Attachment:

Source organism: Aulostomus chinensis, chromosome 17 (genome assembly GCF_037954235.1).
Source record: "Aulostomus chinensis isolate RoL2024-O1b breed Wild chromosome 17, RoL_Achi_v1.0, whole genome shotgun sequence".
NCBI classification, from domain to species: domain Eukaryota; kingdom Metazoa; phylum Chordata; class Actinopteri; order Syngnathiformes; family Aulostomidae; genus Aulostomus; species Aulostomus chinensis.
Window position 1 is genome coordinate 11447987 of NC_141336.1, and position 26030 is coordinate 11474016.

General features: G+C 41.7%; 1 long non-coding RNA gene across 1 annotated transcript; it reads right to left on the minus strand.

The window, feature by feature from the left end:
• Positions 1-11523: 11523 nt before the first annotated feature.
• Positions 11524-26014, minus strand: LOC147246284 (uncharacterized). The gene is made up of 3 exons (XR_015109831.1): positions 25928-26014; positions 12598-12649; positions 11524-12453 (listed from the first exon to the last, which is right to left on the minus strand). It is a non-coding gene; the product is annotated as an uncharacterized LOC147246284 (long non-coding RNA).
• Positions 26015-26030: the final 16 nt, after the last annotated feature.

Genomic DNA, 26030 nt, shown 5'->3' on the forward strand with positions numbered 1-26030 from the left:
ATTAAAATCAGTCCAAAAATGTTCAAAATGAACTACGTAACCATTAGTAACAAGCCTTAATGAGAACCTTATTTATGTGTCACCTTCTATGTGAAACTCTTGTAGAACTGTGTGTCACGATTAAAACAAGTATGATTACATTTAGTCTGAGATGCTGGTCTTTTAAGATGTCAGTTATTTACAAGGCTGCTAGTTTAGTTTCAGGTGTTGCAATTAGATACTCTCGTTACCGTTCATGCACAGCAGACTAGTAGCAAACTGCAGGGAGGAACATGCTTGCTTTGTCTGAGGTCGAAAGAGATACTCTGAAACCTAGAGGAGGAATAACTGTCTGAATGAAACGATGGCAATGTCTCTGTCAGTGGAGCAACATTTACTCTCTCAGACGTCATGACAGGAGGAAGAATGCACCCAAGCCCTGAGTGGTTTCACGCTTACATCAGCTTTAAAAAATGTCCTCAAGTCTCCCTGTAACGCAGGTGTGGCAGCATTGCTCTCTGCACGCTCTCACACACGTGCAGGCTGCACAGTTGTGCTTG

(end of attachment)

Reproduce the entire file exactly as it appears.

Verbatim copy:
Source organism: Aulostomus chinensis, chromosome 17 (genome assembly GCF_037954235.1).
Source record: "Aulostomus chinensis isolate RoL2024-O1b breed Wild chromosome 17, RoL_Achi_v1.0, whole genome shotgun sequence".
NCBI classification, from domain to species: domain Eukaryota; kingdom Metazoa; phylum Chordata; class Actinopteri; order Syngnathiformes; family Aulostomidae; genus Aulostomus; species Aulostomus chinensis.
Window position 1 is genome coordinate 11447987 of NC_141336.1, and position 26030 is coordinate 11474016.

General features: G+C 41.7%; 1 long non-coding RNA gene across 1 annotated transcript; it reads right to left on the minus strand.

The window, feature by feature from the left end:
• Positions 1-11523: 11523 nt before the first annotated feature.
• Positions 11524-26014, minus strand: LOC147246284 (uncharacterized). The gene is made up of 3 exons (XR_015109831.1): positions 25928-26014; positions 12598-12649; positions 11524-12453 (listed from the first exon to the last, which is right to left on the minus strand). It is a non-coding gene; the product is annotated as an uncharacterized LOC147246284 (long non-coding RNA).
• Positions 26015-26030: the final 16 nt, after the last annotated feature.

Genomic DNA, 26030 nt, shown 5'->3' on the forward strand with positions numbered 1-26030 from the left:
ATTAAAATCAGTCCAAAAATGTTCAAAATGAACTACGTAACCATTAGTAACAAGCCTTAATGAGAACCTTATTTATGTGTCACCTTCTATGTGAAACTCTTGTAGAACTGTGTGTCACGATTAAAACAAGTATGATTACATTTAGTCTGAGATGCTGGTCTTTTAAGATGTCAGTTATTTACAAGGCTGCTAGTTTAGTTTCAGGTGTTGCAATTAGATACTCTCGTTACCGTTCATGCACAGCAGACTAGTAGCAAACTGCAGGGAGGAACATGCTTGCTTTGTCTGAGGTCGAAAGAGATACTCTGAAACCTAGAGGAGGAATAACTGTCTGAATGAAACGATGGCAATGTCTCTGTCAGTGGAGCAACATTTACTCTCTCAGACGTCATGACAGGAGGAAGAATGCACCCAAGCCCTGAGTGGTTTCACGCTTACATCAGCTTTAAAAAATGTCCTCAAGTCTCCCTGTAACGCAGGTGTGGCAGCATTGCTCTCTGCACGCTCTCACACACGTGCAGGCTGCACAGTTGTGCTTG